My favourite room in the smart house was the living room.  At first I was shocked; it looked so dull and ordinary! There were no speakers around the room, no massive TV, and really, no ‘gotcha’ features. Until our tour began. The lovely shag rug in the room had subtle flat corners that on closer inspection were actually plastic. A quick touch of a button and the rug came to life, playing music all around the room. How’s that for no wires, and no room-cluttering stereo components? While the rug is also a prototype, it’s a great idea.

Nearby a plate-sized triangular robot vacuum was scouring the floors. ‘Rulo’ as he’s called (and yes, the Panasonic folks definitely refer to him as a person) will clean floors automatically using tiny little fluttering sweeper brushes.  Of course he’s also smart enough to get around furniture, and avoid falling down stairs and his triangular shape means he can get into very tight corners with ease. Rulo is out in Japan, but it’s not clear when or if he’s planing to visit Canada.

The Big One: Panasonic Transparent Screen
This was easily one of the coolest things I saw at all of CES. (Disclaimer: I did not see EVERYTHING at CES. The show is the size of about 8 football fields, and it’s physically impossible to get to everything.) Panasonic was showing off what’s it’s calling a Transparent Display; essentially it’s an invisible hidden TV. When it’s tucked away, the display looked like an ordinary bookshelf.  Suddenly a clear glass panel slides down over the shelves, and with a click from a remote, it morphs into a high definition TV.  After a short video, the picture vanishes and the art or objects behind it become visible again. Then it sucks up into the bookshelf and vanishes completely. It’s a future world where no one would have to decorate around the TV again, and it’s a beautiful, beautiful world. While the model I was shown was a prototype, Panasonic’s rep told me the screen is about 2-5 years from actual production.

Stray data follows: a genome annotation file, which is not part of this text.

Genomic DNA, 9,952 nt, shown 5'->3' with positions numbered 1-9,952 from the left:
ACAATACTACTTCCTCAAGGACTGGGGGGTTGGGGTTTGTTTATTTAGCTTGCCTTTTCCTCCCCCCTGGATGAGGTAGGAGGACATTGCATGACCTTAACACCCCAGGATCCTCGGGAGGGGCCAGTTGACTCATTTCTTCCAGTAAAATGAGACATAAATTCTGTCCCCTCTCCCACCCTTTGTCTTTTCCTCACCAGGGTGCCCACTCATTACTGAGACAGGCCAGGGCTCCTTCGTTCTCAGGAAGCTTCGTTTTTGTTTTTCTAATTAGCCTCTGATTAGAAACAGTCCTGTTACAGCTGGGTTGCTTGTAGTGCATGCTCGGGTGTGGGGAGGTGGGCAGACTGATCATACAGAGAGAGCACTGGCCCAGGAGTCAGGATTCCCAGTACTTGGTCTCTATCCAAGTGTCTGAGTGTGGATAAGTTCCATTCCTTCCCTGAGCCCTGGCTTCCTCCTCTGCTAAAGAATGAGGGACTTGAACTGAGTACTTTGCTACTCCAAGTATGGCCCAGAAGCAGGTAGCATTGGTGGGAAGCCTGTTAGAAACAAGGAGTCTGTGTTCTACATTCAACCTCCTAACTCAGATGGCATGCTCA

Panasonic also had TVs for today on display; sharp, vivid and ultra realistic Ultra HD/4K OLED and LED TVs. I think by the time I got to the Samsung booth I’d run out of superlatives for how awesome the new TVs coming out truly are, but they are really amazing. It’s like the line between reality and a screen is blurring to the point of becoming almost non-existent. You forget you’re in front of a TV and instead the high quality video transports you to other places. Panasonic’s premium 4K products including what the company says is “the world’s first 65-inch LCD television set supporting the Ultra UH Premium specs (TX-65DX900) are set to be released in 2016 in Europe”. North American dates weren’t provided.

I can’t wait for all the amazing technology to get to stores.  While some of it is conceptual, a lot of it is ready right now. So keep an eye out to see what’s on the way over the next year.

It was really fun covering CES 2016 for Best Buy. I had my eyes opened to a lot of brand new technology and also got to see advancements in a lot of gadgets and devices we already have. While CES is over now for 2016, don’t forget you can always find me on Twitter and Instagram @ErinLYYC .



Erin Lawrence
Editor TV and Home Theatre
Erin is a journalist, writer, and TV producer with a fascination for technology and a love of gadgets. Check out her blog


  1. OK, I’m stirred up !

    Can’t wait to see and use all these products.

    The TV is quite the cool innovation, I wonder what it takes to install one?